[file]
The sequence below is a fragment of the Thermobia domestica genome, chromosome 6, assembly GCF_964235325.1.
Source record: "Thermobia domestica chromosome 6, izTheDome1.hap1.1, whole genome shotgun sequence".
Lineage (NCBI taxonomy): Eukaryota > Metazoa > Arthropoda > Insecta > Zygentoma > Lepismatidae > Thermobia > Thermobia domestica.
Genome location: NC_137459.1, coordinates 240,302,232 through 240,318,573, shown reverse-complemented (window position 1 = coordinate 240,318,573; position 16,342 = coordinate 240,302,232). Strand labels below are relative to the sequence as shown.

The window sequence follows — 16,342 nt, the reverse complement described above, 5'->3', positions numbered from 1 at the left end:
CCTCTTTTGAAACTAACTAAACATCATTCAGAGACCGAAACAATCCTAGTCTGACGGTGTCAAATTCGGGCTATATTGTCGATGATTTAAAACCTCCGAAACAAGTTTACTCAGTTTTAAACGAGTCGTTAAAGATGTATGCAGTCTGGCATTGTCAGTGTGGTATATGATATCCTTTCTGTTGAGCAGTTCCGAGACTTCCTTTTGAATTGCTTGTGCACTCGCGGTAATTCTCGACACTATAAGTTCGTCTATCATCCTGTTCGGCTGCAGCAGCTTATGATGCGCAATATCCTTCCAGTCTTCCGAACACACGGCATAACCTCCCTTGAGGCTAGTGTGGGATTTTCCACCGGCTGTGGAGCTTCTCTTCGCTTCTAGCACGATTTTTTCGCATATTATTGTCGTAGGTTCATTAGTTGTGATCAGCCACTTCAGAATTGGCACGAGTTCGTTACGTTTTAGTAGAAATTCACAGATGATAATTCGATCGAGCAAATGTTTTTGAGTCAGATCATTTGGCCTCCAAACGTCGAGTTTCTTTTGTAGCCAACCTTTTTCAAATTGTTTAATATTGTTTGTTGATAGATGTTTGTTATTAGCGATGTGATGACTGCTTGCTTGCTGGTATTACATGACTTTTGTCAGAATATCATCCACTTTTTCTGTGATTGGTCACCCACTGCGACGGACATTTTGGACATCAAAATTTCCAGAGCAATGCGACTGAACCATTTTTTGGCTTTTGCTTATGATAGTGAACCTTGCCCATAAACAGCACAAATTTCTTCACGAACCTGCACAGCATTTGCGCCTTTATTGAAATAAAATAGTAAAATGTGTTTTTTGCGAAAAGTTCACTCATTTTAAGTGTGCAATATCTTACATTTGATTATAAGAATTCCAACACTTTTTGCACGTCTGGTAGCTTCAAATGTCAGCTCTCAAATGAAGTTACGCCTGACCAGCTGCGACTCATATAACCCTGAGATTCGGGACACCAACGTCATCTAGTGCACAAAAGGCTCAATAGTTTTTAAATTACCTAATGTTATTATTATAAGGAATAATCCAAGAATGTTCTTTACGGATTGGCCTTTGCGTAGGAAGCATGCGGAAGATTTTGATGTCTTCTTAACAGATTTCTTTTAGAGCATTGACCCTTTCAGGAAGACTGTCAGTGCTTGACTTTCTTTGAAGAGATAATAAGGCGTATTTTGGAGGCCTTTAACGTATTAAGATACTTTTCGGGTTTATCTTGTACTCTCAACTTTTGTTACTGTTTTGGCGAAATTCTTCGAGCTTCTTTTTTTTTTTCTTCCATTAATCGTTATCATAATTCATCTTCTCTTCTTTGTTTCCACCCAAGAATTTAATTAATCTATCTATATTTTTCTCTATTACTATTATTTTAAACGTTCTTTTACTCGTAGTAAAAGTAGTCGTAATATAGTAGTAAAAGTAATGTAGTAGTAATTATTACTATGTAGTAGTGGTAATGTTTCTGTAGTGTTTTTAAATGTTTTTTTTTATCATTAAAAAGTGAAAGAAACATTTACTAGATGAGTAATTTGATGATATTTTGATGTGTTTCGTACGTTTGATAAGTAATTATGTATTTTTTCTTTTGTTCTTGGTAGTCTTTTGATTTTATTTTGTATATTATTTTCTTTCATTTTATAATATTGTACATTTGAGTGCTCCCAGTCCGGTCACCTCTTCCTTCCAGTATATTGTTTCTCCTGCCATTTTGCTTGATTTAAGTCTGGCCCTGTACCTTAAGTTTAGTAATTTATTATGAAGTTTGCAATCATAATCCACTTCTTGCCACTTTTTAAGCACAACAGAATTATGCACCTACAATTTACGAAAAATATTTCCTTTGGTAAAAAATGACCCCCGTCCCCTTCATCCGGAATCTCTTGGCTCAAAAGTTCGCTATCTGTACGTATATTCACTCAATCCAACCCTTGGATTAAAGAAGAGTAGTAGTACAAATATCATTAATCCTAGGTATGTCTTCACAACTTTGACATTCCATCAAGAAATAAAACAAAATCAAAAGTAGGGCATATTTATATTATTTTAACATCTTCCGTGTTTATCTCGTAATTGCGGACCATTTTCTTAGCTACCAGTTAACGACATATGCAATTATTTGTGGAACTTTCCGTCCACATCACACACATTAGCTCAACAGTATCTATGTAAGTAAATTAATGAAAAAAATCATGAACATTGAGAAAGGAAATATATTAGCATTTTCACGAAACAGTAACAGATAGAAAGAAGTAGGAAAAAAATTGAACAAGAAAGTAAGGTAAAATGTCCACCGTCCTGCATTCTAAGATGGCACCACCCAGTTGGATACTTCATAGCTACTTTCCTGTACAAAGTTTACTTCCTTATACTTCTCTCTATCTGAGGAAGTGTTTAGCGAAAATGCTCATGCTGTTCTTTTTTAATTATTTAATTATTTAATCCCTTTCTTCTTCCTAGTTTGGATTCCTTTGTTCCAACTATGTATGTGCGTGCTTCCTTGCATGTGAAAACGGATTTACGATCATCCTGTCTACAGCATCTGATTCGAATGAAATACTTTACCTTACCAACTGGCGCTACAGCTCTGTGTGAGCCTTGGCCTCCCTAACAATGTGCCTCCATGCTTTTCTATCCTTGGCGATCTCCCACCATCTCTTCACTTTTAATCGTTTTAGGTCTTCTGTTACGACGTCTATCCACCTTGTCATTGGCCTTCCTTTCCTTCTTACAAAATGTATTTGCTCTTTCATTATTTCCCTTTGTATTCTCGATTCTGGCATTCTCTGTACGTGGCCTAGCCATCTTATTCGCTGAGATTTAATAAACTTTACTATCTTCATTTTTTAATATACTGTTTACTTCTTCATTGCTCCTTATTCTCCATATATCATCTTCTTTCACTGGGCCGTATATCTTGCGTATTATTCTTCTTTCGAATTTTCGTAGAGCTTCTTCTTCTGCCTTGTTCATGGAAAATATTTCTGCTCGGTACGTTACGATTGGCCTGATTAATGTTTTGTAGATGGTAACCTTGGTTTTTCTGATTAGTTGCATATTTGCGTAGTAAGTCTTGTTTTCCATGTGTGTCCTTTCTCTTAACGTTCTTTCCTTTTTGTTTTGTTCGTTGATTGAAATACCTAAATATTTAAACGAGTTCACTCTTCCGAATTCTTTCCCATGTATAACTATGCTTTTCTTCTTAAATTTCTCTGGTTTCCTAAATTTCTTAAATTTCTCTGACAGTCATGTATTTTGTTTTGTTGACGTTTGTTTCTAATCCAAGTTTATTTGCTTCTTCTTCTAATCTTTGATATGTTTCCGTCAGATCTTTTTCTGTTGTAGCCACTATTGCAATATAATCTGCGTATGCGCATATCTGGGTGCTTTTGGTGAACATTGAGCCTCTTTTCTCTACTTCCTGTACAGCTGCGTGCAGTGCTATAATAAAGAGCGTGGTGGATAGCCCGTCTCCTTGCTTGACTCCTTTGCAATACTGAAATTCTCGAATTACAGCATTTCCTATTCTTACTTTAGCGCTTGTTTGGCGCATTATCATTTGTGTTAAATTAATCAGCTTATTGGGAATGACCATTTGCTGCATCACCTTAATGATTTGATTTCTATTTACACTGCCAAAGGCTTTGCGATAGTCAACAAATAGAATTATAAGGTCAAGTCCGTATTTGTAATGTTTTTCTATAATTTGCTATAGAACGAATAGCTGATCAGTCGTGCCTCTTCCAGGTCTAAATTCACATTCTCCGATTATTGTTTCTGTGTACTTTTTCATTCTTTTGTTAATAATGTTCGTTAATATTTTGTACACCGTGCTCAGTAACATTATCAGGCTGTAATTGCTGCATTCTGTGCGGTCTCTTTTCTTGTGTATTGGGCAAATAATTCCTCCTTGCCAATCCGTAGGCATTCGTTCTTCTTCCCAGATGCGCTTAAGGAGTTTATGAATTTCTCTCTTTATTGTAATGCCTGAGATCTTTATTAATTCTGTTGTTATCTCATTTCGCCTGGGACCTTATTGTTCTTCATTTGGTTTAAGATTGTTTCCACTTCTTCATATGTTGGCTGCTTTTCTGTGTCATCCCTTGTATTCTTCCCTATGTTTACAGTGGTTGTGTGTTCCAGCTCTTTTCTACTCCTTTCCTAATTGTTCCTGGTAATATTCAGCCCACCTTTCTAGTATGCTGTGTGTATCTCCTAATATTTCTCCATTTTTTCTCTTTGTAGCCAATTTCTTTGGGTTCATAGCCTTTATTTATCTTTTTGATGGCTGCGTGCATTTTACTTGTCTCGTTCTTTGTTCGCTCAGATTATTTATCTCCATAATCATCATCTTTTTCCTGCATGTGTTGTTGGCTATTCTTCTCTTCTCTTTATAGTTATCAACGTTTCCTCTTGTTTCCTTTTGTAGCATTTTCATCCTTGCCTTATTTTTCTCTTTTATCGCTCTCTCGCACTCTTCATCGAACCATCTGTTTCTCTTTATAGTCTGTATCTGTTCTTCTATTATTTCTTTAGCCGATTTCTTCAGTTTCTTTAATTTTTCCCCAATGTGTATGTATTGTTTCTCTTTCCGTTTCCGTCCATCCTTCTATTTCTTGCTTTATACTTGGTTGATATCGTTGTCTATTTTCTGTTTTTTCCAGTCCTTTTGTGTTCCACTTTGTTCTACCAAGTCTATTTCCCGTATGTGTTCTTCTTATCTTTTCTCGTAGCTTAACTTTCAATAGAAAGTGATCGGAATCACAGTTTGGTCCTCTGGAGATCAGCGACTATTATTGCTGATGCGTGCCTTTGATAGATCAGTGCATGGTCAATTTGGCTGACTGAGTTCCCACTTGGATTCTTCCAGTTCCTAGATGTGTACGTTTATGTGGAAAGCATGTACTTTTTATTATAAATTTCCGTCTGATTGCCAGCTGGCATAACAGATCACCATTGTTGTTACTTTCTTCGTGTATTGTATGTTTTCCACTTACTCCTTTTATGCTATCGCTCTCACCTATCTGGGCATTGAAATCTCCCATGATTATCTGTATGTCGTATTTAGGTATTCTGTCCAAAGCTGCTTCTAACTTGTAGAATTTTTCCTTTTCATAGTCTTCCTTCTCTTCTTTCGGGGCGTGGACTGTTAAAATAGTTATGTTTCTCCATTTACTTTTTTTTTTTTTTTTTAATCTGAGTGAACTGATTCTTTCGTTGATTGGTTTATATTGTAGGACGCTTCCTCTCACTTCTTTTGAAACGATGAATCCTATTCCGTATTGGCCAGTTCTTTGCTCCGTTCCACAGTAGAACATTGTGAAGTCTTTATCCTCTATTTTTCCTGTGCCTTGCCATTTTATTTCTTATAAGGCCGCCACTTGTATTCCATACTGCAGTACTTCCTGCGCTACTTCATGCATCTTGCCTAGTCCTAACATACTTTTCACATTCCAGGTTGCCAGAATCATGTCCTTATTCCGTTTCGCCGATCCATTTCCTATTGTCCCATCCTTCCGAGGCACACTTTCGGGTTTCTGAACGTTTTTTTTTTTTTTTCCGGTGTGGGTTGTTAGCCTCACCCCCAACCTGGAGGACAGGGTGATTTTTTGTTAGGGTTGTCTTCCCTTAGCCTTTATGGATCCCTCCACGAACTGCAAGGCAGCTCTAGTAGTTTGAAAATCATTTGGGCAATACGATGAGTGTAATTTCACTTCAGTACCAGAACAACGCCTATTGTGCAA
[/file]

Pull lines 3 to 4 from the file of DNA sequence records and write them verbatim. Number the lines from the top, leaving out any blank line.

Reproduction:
Lineage (NCBI taxonomy): Eukaryota > Metazoa > Arthropoda > Insecta > Zygentoma > Lepismatidae > Thermobia > Thermobia domestica.
Genome location: NC_137459.1, coordinates 240,302,232 through 240,318,573, shown reverse-complemented (window position 1 = coordinate 240,318,573; position 16,342 = coordinate 240,302,232). Strand labels below are relative to the sequence as shown.